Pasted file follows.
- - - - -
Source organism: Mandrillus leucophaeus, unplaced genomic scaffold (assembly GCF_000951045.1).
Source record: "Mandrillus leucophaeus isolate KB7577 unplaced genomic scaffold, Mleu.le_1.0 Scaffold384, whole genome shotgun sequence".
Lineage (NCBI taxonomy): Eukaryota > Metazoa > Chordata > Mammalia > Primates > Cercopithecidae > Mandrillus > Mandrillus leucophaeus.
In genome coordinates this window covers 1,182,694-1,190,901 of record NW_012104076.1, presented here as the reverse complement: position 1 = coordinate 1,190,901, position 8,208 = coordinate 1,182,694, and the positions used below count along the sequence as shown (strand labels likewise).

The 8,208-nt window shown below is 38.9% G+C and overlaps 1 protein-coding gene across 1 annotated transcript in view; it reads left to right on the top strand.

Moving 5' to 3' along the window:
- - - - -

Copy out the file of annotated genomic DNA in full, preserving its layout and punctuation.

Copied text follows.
Source organism: Mandrillus leucophaeus, unplaced genomic scaffold (assembly GCF_000951045.1).
Source record: "Mandrillus leucophaeus isolate KB7577 unplaced genomic scaffold, Mleu.le_1.0 Scaffold384, whole genome shotgun sequence".
Lineage (NCBI taxonomy): Eukaryota > Metazoa > Chordata > Mammalia > Primates > Cercopithecidae > Mandrillus > Mandrillus leucophaeus.
In genome coordinates this window covers 1,182,694-1,190,901 of record NW_012104076.1, presented here as the reverse complement: position 1 = coordinate 1,190,901, position 8,208 = coordinate 1,182,694, and the positions used below count along the sequence as shown (strand labels likewise).

The 8,208-nt window shown below is 38.9% G+C and overlaps 1 protein-coding gene across 1 annotated transcript in view; it reads left to right on the top strand.

Moving 5' to 3' along the window: